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Indian Militancy On Sugar Estates
The 1869 Leonora episode


by Basdeo Mangru
Guyana Journal, October 2007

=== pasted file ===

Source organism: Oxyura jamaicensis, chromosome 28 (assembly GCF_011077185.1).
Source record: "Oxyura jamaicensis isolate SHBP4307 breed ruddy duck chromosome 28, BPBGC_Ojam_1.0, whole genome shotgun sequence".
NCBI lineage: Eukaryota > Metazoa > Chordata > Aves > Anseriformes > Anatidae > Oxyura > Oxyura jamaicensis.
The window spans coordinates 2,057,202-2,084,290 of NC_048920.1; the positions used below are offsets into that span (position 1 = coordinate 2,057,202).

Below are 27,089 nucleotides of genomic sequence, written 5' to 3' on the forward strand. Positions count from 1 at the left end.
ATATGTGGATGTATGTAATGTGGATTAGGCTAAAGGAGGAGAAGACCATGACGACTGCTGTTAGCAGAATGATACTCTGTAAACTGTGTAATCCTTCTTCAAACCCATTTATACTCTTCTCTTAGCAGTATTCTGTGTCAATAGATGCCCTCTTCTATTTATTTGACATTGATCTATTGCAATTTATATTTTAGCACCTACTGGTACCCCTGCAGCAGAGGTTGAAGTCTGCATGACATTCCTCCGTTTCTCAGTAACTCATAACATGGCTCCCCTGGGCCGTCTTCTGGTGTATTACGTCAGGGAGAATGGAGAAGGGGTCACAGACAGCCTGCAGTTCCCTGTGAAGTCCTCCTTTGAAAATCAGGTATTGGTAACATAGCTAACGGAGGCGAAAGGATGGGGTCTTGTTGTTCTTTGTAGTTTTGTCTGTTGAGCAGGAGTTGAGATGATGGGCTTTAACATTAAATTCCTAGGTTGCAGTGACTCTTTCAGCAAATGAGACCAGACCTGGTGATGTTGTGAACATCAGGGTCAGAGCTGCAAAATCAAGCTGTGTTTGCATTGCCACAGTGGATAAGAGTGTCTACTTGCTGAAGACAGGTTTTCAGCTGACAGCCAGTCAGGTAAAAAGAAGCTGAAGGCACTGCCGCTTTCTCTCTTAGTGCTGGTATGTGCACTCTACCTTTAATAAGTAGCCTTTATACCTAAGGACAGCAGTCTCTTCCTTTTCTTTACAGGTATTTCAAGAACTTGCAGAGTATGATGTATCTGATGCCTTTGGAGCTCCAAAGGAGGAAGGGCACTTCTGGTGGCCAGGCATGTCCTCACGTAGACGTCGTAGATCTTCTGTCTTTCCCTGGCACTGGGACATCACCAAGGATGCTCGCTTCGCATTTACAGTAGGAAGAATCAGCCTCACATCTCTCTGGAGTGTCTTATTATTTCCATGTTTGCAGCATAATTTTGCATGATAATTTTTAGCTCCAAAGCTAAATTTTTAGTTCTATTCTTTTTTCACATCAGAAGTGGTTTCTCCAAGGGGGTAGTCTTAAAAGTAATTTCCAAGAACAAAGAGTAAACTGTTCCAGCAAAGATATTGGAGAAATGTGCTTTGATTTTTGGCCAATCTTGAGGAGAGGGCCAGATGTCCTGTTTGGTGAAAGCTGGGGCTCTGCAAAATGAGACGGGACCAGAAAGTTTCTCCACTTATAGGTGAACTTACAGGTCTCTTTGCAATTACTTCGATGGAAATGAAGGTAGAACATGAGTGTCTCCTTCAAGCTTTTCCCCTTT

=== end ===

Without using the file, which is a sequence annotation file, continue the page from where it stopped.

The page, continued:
During the first two decades of Indian indentureship in postemancipation Guyana, accommodation was the strategy adopted by sugar workers for survival. Several factors accounted for such a strategy. Guyana was an alien environment to Indian villagers whose movements in their native land were largely circumscribed by caste, tradition and the pull of the village. Consequently, they rarely ventured beyond the confines of the village except in times of economic hardship. Their sole aim in the colonies was to survive and accumulate some savings to return to India to liquidate debts or redeem ancestral lands. Militant action could not only jeopardize their return passage entitlement but also result in incarceration, heavy court fines and extension of their contracts. Moreover, the perceptible lack of organized leadership, since potential leaders were co-opted in the system as drivers, tended to stymie any form of militant action. Additionally, the plantation system was geared to stifle initiative and drive and to reduce plantation workers to a state of helplessness and dependence similar to slavery. A repressive estate apparatus was yet another deterrent for it tended to check or localize unrest and confine it to a particular plantation. These factors initially tended to foster a degree of acquiescence in the indentured community.